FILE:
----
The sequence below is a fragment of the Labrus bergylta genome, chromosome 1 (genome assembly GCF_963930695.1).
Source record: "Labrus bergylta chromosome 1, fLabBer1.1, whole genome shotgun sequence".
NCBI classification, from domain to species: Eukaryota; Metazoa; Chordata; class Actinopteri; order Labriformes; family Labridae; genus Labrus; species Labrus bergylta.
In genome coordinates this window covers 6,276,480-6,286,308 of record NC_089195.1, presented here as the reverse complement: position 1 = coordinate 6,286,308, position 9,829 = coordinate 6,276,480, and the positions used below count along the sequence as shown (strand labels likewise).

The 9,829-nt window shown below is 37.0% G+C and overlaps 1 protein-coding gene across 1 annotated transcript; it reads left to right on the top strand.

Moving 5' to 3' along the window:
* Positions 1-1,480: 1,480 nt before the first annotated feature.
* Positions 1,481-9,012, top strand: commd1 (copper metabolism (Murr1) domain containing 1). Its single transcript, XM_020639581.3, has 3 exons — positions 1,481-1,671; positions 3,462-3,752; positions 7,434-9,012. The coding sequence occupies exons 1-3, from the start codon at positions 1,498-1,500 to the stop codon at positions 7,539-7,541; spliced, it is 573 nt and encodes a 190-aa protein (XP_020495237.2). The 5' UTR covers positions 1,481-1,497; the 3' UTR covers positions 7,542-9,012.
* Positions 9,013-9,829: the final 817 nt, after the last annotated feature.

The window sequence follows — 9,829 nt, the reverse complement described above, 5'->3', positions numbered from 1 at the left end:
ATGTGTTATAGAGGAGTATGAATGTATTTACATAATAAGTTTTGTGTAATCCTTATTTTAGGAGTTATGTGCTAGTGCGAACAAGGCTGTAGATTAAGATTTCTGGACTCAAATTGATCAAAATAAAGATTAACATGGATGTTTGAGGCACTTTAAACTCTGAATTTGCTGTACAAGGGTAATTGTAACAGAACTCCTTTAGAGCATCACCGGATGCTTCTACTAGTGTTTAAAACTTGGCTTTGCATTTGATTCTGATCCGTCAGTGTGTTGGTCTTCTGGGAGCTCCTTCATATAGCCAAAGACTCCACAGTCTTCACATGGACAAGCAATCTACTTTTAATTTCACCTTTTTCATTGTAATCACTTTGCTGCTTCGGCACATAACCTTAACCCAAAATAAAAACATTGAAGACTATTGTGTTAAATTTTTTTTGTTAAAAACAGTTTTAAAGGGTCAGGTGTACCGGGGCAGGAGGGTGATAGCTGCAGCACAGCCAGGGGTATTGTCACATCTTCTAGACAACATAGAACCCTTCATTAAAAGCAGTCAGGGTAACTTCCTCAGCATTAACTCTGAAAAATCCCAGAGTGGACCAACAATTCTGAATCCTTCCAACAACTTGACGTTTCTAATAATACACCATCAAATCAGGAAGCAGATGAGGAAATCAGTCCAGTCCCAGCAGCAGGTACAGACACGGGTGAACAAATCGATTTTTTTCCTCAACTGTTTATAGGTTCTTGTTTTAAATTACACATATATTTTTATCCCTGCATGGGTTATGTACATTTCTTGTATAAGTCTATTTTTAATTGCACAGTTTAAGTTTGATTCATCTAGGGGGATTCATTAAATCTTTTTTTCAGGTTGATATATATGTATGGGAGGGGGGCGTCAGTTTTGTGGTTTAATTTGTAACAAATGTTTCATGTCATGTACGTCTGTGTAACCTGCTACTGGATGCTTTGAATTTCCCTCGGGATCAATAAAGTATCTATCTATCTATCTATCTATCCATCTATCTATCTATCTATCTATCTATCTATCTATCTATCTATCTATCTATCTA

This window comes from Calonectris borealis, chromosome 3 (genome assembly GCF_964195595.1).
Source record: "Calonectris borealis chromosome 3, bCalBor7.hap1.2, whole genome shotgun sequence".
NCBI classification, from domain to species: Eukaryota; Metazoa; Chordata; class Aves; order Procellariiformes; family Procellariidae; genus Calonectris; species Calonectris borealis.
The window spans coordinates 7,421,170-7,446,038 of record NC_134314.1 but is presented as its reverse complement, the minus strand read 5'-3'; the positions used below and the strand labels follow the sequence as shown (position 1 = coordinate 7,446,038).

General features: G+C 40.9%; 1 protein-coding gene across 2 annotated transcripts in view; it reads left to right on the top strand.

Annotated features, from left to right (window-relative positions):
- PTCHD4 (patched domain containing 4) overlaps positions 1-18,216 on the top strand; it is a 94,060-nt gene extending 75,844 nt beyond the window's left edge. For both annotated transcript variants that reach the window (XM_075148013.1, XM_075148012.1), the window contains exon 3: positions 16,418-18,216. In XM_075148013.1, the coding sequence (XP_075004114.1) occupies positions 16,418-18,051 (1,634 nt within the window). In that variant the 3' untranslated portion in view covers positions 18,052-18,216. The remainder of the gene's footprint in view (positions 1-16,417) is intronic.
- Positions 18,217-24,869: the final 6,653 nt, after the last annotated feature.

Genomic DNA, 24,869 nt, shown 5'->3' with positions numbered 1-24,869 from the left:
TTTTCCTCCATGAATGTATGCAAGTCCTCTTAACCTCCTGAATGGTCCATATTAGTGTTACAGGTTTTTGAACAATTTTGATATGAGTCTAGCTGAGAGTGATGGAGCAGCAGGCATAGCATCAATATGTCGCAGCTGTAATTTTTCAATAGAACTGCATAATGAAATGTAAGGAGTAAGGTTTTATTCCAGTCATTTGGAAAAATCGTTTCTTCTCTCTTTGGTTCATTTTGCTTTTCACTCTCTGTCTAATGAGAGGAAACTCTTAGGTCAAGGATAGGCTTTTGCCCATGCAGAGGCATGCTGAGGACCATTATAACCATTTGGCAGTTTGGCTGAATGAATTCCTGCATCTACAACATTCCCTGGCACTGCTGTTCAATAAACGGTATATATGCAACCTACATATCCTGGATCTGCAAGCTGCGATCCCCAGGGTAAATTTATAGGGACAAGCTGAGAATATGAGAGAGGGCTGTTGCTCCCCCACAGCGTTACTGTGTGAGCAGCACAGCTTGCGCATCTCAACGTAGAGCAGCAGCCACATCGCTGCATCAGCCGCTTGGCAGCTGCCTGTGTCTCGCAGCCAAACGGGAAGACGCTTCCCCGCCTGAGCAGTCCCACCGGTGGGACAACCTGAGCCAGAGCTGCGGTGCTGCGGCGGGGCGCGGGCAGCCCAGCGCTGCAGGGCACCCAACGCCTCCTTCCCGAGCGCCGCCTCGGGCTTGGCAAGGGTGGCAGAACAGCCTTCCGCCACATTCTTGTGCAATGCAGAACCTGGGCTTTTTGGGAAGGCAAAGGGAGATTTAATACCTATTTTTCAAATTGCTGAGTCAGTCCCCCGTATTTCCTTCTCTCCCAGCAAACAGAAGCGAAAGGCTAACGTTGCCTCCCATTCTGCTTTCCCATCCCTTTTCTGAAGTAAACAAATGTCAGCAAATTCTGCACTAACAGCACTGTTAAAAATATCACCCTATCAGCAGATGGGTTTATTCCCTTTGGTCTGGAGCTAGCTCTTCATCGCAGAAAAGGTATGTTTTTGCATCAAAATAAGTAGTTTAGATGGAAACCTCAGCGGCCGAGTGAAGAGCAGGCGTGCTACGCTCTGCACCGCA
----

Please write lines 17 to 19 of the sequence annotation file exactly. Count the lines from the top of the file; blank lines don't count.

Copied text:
Annotated features, from left to right (window-relative positions):
- PTCHD4 (patched domain containing 4) overlaps positions 1-18,216 on the top strand; it is a 94,060-nt gene extending 75,844 nt beyond the window's left edge. For both annotated transcript variants that reach the window (XM_075148013.1, XM_075148012.1), the window contains exon 3: positions 16,418-18,216. In XM_075148013.1, the coding sequence (XP_075004114.1) occupies positions 16,418-18,051 (1,634 nt within the window). In that variant the 3' untranslated portion in view covers positions 18,052-18,216. The remainder of the gene's footprint in view (positions 1-16,417) is intronic.
- Positions 18,217-24,869: the final 6,653 nt, after the last annotated feature.